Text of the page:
Ghost Hunting w/ Audacity

I am using the latest edition of Audacity to process wav files downloaded from my Olympus VN4100-PC digital voice recorder. Specifically, I use the voice recorder for ghost hunting supposedly haunted houses. Yes, I DO get responses to the questions I ask in otherwise empty houses, and many are clear enough to require no enhancements, but many are whispered responses only slightly louder than the noise floor. My attempts to “clean up” these recordings by variously amplifying and using the noise removal function are not giving me good results, so I welcome any guidance the Audacity community can offer. Forget, for a minute, that the voices are those of ghosts, and approach the problem from a forensic point of view of trying to selectively isolate and clarify recordings of whispered voices in general. What advice can you give me?

Even if the recordings were of ghosts, further processing, (e.g. amplification, filtering, noise-reduction), may make the noises sound more like words but actually make them even less significant from an evidentiary perspective …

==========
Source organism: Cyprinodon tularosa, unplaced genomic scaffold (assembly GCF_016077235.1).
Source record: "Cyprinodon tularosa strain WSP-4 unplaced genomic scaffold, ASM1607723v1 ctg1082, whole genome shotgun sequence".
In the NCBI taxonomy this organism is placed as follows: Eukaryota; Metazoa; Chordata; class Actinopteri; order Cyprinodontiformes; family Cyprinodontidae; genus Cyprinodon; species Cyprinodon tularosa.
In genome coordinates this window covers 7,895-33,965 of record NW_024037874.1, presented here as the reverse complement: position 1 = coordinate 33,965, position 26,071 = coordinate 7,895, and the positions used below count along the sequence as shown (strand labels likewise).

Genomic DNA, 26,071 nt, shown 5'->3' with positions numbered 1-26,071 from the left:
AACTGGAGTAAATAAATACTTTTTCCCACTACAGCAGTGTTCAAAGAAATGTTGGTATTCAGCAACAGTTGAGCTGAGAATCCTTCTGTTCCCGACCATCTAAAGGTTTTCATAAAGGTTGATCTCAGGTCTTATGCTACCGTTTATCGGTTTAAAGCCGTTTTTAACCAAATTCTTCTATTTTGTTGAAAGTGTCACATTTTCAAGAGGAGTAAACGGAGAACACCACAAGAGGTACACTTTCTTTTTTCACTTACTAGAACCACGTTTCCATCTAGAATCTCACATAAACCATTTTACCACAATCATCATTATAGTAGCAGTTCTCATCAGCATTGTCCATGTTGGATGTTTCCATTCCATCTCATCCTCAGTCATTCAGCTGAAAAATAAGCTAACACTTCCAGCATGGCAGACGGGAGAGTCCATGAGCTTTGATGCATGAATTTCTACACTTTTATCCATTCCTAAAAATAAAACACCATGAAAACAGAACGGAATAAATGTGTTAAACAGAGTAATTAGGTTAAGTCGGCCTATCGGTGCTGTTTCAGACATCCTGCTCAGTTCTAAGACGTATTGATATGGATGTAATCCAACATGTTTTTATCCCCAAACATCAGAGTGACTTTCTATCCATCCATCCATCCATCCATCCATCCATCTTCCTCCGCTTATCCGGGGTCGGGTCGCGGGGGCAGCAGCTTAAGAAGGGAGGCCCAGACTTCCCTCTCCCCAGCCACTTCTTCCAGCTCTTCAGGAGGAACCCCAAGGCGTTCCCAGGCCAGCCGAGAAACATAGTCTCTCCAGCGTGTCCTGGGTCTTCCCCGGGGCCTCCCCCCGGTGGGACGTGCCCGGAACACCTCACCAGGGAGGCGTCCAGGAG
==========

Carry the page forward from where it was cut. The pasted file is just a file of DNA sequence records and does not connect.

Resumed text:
e.g. here is a processed recording of an inanimate thing … http://forum.audacityteam.org/download/file.php?id=2130 [ no actual voices , just audio pareidolia ]

e.g. filters applied to plain white-noise can produce vowel sounds …

Quite the opposite, actually. The more I edit these samples, the less like words many of them sound. That’s the problem I want to solve - being able to isolate and enhance the samples w/o screwing them up.

Quiet voices that are mostly masked by noise are extremely difficult to isolate. You can easily cut out low bass and high treble using the “telephone” setting in the Equalization effect. This can be effective in improving intelligibility if the voice is reasonably clear before you start (but the high frequency cut-off should be pushed up to around 7 to 8 kHz otherwise it is not possible to distinguish an “s” from an “f” other than by context). If that does not work well enough, then “trying harder” to make out voices will either fail, or will increase the “aural pareidolia” effect, which then casts doubts on the entire exercise. As an example, resonant filters can really pull voices out of a bed of noise, but they can also produce very convincing “voices” from random noise, so even though they can work, they also invalidate themselves if you are seeking evidence. Try using a steep high pass filter at about 200 Hz and a steep low pass filter at around 7000 to 8000 Hz. If that does not work well enough, then you need to get a better recording because further processing reduces the credibility of the evidence.